Balloon Tamponade

Balloon Tamponade

Donovan Inniss, BS

Monica A. Tincopa, MD, MSc

Esophageal varices occur as a consequence of portal hypertension and may develop in up to 50% of patients with cirrhosis, but prevalence varies according to severity of underlying liver disease. Rate of variceal bleeding is dependent on severity of liver disease, size of varices, and presence of high-risk stigmata on endoscopy that is indicative of areas of thinning of the variceal wall. Approximately one-third of patients with varices will experience variceal bleeding with an annual rate of 10% to 15% per year.1,2 Urgent endoscopic therapy is used as first-line therapy in treating acute variceal bleeding. Endoscopy band ligation is the primary treatment modality. In patients whose bleeding cannot be controlled by endoscopic therapy, emergent therapies via intervention radiology such as transjugular intrahepatic portosystemic shunt (TIPS) should be considered.1,3 Balloon tamponade plays a role in management of variceal bleeding among patients in whom endoscopic therapy was unsuccessful in controlling bleeding and are in need of a “bridge” therapy in order to acutely stabilize active bleeding until further more definitive intervention can be performed.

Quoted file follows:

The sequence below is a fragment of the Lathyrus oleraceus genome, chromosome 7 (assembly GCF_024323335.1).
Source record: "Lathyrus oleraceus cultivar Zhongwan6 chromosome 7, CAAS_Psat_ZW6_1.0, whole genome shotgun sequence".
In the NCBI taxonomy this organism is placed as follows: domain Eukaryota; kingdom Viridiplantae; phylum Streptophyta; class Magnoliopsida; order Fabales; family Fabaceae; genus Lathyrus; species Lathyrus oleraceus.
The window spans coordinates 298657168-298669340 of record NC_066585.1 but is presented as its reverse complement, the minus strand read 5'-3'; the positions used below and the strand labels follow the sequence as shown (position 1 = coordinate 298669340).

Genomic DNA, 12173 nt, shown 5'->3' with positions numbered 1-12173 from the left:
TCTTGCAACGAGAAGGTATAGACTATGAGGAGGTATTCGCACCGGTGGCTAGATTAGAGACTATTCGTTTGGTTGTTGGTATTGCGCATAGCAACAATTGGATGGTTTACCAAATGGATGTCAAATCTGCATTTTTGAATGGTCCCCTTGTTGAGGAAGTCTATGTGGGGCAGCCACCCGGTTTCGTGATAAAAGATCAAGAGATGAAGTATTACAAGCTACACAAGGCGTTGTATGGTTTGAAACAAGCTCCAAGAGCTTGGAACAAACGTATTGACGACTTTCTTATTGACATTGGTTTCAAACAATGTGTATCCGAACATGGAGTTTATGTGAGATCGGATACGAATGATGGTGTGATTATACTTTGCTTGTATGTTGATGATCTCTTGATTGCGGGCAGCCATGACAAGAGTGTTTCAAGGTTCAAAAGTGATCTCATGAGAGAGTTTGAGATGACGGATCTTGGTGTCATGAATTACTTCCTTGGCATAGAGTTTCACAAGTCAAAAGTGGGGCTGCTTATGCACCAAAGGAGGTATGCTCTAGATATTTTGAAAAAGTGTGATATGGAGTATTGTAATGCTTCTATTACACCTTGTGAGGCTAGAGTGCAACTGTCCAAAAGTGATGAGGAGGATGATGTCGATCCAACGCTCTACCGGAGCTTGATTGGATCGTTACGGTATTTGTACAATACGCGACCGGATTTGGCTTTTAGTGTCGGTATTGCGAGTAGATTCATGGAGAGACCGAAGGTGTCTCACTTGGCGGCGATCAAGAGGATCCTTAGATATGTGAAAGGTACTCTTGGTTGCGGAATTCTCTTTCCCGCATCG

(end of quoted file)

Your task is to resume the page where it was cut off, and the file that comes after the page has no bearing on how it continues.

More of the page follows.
The two most commonly used balloon tamponade systems are the Minnesota four-lumen esophagogastric tamponade tube and the three-lumen Sengstaken-Blakemore tube. The Minnesota tube incorporates an internal separate esophageal suction port in addition to the gastric suction port, gastric balloon inflation port, and esophageal balloon inflation port (Fig. 40.1). This esophageal suction port was added in order to help prevent aspiration of esophageal contents. When inflated, the balloons place pressure to decrease blood flow and thus help reduce active bleeding.

FIG. 40.1 Minnesota four-lumen tube.


May 29, 2020 | Posted by in GASTROENTEROLOGY | Comments Off on Balloon Tamponade

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